Russian, like the English language, has two question types. They are "polar questions" and "wh-questions". A polar question demands a yes or no answer; a question mark is required for the written form, while a raised pitch is required for its oral variant. Uttering a polar question in a lowered pitch would change the question to a declarative statement. On the other hand, wh-questions demand full and specific answers to the following questions: who, where, what, how, when, and why. Wh-questions are replied with complete sentences that give specific answers to questions.
“Maybe then you comprehend, speaking one language only is a prison!” ― David Mitchell
Learning Russian with Games
Honestly, learning Russian from textbooks can be boring and ineffective sometimes. Thanks to online and board games, students can study the language in a fun, free, and more effective way. With these games, you’ll learn the following:
|Count To Ten||Numbers|
|Digital Dialects||Vocabulary, verb conjugation, pronunciation, spelling, phrases, and the Cyrillic alphabet|
|Influent||Word classes, verb conjugation, phrases, spelling, and phonetics|
|Russian for Free (for beginners)||Vocabulary|
|Pictionary (for kids)||Spelling, vocabulary, and phonetics|
|DinoLingo (for kids)||Basic Russian verbs, animals, and foods|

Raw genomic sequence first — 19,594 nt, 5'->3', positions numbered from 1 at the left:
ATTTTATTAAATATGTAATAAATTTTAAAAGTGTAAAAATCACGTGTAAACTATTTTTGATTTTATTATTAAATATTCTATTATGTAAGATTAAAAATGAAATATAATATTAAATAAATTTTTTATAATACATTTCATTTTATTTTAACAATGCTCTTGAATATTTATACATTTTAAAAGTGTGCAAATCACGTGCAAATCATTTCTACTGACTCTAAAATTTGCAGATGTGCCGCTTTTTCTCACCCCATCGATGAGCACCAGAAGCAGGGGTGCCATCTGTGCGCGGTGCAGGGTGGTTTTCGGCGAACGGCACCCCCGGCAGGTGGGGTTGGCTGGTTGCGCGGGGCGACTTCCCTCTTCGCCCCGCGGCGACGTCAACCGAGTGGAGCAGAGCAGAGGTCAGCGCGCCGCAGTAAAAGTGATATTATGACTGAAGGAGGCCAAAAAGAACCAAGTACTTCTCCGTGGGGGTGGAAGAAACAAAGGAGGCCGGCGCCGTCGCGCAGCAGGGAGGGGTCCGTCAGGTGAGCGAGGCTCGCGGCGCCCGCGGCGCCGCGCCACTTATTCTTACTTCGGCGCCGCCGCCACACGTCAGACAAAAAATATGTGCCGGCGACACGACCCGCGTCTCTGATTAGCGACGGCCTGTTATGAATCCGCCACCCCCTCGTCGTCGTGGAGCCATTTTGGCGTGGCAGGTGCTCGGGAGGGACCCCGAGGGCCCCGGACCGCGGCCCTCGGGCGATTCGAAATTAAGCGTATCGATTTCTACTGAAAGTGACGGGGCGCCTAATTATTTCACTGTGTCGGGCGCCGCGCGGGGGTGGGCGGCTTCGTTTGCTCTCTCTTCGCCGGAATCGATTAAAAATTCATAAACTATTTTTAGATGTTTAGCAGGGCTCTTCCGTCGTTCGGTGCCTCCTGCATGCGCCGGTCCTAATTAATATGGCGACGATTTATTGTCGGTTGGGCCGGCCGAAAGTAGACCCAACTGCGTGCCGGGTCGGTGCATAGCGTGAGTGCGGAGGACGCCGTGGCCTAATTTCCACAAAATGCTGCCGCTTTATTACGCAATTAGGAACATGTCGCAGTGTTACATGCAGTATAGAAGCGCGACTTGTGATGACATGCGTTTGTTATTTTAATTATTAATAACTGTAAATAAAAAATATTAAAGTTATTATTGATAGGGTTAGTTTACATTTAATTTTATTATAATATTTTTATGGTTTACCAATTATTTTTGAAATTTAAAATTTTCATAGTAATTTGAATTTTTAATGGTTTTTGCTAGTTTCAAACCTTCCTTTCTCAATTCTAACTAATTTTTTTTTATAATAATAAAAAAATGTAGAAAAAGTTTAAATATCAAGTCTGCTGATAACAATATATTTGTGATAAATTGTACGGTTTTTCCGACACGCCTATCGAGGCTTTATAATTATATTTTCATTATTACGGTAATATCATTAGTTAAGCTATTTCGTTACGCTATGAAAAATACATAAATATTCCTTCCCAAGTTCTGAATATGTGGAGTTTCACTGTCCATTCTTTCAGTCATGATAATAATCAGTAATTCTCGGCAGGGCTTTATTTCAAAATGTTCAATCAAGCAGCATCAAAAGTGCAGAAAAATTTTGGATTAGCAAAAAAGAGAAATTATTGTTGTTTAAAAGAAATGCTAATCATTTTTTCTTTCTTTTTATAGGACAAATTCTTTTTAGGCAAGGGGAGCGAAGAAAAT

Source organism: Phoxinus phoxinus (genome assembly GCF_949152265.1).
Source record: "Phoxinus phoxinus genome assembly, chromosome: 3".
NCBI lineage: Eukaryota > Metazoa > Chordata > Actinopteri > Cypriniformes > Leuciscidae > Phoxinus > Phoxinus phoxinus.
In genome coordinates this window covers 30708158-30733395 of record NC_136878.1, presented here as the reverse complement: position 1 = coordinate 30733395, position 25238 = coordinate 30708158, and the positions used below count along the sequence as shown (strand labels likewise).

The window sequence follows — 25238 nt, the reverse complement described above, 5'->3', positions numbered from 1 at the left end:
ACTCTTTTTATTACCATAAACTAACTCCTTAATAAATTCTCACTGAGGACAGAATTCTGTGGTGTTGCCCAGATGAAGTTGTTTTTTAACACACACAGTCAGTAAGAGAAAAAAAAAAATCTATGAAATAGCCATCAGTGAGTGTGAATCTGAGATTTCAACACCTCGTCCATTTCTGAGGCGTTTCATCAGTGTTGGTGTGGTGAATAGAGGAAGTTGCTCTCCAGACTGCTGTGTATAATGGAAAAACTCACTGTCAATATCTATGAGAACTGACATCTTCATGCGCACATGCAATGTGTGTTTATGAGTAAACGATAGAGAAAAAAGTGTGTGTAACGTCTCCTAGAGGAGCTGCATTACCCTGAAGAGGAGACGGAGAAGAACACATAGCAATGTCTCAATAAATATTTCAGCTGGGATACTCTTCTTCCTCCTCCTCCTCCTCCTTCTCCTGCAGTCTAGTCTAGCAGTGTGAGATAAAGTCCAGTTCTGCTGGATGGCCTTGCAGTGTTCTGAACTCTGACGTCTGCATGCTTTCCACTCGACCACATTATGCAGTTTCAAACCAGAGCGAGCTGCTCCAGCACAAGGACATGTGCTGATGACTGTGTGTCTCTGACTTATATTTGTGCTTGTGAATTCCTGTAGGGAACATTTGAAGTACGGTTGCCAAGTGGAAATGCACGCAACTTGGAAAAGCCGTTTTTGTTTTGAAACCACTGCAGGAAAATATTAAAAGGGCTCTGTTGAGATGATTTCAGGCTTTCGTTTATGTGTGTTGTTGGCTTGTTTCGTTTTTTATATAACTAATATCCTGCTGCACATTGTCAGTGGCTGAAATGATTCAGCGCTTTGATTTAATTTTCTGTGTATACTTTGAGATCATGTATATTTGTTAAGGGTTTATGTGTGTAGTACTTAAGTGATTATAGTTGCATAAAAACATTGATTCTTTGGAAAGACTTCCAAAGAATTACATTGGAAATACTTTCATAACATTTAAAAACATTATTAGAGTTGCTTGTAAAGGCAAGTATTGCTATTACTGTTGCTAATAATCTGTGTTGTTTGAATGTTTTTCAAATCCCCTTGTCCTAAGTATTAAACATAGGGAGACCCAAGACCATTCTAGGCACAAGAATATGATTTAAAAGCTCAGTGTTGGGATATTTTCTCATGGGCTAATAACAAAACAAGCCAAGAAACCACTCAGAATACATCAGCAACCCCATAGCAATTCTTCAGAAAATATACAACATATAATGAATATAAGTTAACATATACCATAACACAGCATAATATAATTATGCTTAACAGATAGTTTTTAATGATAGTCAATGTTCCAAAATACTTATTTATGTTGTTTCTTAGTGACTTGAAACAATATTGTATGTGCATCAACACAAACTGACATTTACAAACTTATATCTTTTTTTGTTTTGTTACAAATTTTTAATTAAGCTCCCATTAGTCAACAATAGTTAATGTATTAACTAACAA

Here are the reasons you should try out these free language games:
- They increase the desire to learn
- They improve your writing, reading, listening, and speaking.
- They enhance retention
- They enhance mutual intelligibility
- They create realistic settings for language use
Find Russian Classes Close-by
It is advisable to start your learning journey with tutorial classes and online course programmes. Once you’ve mastered the basics and have a strong level of fluency, you can then start learning independently. Topics such as declension, conjugation, pronunciation, and syntax are often difficult to learn from foreign course materials and textbooks. That’s why textbooks and online videos are often used as supplementary teaching materials. Choosing between private language lessons and group lessons is up to you; note that each education programme has its merits and demerits. Here are the pros and cons of private and group lessons: